When asked how I am doing these days, I tend to respond that I am, “better than most”. Covid has not knocked on my door with the heavy hand that it uses with others. My bills have all been paid. No one I know personally has died. Of the three jobs I had at the beginning of the year, two of them took a break. Now one of them is calling it quits. The worst thing that Covid has taken from me is my comic book shop.
I could talk about my comic shop for hours. It was my shop. I started going there in 1994. I started working there in 1996. It was my first job. It was my high school job. You know those awkward moments in high school where you try to work up the courage to walk across the crowded cafeteria past all the cool kids and sit next to that girl you liked? That was not me. I was off in the corner, or probably in the theatre, reading comic books.
I quit when I started college, but I always made the weekly trek back home to get new comics. At my peak I was buying eighty to a hundred titles a month. Then, when the owner decided to sell the store, the new owner asked me to come back and work for her. So it was also one of my college jobs. I arranged my class schedule around having Mondays off. (Something my parents may not have thought was wise. But comics were more fun that college.)
I quit again when I had the opportunity to be a mail carrier. You drive around in an aluminum car, walk up and down sidewalks, and all you have to do is carry a bag. No office, no phone, what is there to not love? Surely that dream was worth giving up working at the comic shop. I still went in once a week for my fix. And then, when I found out that the bag mail carriers lug around was too heavy, I asked to come back to the store.
I love comics. I love that it is a homegrown effort. If one person draws something that another person wrote, they can somehow craft a page that expresses the creativity of both. The whole of their efforts is greater than the sum. I love that most comics are about people giving of their own time and safety to make the world a better place.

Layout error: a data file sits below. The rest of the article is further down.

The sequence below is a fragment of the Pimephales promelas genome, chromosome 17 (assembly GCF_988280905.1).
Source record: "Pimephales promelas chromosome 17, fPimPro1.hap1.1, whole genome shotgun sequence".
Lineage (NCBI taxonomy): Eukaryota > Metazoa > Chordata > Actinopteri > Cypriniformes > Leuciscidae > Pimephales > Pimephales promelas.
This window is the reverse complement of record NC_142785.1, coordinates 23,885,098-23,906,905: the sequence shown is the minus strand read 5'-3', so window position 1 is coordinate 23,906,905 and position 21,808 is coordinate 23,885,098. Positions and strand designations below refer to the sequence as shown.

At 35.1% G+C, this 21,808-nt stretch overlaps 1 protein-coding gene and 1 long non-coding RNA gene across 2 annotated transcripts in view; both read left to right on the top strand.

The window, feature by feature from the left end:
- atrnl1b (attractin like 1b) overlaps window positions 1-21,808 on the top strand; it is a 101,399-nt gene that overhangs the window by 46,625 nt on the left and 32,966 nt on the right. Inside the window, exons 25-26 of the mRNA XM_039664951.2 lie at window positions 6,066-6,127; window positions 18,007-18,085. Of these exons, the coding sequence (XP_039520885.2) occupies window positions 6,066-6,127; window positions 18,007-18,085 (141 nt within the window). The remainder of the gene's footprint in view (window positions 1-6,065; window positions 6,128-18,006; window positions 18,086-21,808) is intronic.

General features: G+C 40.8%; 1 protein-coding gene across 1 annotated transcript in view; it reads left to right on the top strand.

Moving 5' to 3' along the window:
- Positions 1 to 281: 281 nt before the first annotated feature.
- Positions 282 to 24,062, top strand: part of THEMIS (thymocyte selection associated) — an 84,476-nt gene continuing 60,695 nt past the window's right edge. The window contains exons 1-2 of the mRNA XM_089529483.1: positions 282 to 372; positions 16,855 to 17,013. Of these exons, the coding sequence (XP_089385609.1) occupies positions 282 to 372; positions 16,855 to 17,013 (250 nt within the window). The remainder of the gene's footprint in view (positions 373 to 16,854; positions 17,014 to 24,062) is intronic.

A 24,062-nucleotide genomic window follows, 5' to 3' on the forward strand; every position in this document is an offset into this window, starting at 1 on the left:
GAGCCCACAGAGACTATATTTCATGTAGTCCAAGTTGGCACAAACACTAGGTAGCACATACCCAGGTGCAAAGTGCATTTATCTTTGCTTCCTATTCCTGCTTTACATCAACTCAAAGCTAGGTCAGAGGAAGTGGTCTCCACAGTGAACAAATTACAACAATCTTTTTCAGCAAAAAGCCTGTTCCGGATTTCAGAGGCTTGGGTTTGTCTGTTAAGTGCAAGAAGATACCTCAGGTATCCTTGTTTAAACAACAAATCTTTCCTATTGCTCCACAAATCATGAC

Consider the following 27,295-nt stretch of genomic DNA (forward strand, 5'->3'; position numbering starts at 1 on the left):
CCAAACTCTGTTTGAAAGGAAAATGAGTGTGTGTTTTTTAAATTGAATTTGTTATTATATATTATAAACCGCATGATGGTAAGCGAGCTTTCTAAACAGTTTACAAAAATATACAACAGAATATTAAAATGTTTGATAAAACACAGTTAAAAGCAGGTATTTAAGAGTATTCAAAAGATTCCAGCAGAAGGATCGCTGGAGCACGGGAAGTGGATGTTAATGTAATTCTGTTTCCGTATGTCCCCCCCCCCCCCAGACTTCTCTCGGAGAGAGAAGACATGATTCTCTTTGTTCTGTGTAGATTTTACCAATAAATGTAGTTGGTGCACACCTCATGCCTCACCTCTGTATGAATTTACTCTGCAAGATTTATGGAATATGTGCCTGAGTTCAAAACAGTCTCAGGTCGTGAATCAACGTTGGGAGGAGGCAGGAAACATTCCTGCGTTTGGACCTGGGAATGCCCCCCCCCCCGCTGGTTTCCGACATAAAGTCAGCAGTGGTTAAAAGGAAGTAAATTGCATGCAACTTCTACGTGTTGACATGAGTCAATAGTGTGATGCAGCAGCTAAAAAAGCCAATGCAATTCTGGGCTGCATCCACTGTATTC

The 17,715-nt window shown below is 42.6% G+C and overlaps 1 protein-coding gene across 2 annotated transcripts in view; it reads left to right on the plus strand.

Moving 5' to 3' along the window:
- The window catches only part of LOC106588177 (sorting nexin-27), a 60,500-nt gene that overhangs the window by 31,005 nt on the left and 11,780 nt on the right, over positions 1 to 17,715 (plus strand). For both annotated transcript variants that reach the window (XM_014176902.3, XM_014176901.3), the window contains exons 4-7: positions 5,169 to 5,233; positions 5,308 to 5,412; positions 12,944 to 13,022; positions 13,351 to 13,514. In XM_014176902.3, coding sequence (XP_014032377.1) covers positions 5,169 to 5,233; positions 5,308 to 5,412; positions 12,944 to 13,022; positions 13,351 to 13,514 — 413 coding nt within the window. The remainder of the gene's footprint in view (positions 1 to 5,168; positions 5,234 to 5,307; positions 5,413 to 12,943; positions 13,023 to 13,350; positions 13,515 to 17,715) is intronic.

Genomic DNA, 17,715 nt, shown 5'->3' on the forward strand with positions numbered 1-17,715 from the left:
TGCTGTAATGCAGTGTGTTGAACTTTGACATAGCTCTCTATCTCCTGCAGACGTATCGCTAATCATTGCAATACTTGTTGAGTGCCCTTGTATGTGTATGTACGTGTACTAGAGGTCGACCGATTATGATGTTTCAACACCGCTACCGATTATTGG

It is a long con. Relationships can be developed over years. Events can run over multiple titles for months and make the struggle that much more epic. Batman encourages me to endure the hard stuff, Superman makes me want to do better and help others, and The Flash understands just how great it feels to run.
I like that there are currently comics for all tastes and flavors. I may not respect the finished product. There are nude comics that are nothing more than base excitement. There are comics that go out of their way to splash each panel with bloody gore. However everybody can find something for their tastes. Some of it is pretty flippin’ fantastic.
Many a time I have awoke at two in the morning, gone into work, and plucked a pile of periodicals off of the wall. I read anywhere from thirteen to twenty-seven comics a week. Read read read read read. What is the point of being in a room surrounded by comics if one cannot indulge?
Granted, there is a social aspect to it. A stranger comes in, you start talking, and before you know it an hour has passed as you both geek out over this delightful diversion. There are the people that do not know what they are looking for and I was able to help them out. The person who does not know where to begin allowed me to work on my research skills. At the end of the day though, I was there to read. (I have only been to one comic convention. I helped set up our store booth for plenty of them, but I always preferred to read the books rather than crowd around tables and talk about the books.)